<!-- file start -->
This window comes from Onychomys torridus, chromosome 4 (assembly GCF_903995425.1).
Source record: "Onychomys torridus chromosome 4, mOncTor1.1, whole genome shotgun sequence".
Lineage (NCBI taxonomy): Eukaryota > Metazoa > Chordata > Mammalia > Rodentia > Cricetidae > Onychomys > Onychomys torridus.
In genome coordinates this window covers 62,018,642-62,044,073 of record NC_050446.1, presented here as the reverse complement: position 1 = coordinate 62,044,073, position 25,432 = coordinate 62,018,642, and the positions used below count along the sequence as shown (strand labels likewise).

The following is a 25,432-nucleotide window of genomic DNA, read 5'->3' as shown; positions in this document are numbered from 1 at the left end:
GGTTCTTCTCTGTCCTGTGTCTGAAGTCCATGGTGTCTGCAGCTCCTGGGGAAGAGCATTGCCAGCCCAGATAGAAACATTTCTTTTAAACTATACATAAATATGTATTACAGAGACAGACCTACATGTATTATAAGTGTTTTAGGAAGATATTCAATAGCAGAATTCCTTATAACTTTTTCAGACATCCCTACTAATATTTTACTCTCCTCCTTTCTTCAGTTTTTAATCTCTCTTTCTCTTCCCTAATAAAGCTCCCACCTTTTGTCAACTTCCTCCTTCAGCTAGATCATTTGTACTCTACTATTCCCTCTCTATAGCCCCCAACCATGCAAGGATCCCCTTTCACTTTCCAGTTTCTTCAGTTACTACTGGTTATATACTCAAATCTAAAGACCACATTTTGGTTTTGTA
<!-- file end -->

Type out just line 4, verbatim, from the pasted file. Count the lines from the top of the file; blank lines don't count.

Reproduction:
In genome coordinates this window covers 62,018,642-62,044,073 of record NC_050446.1, presented here as the reverse complement: position 1 = coordinate 62,044,073, position 25,432 = coordinate 62,018,642, and the positions used below count along the sequence as shown (strand labels likewise).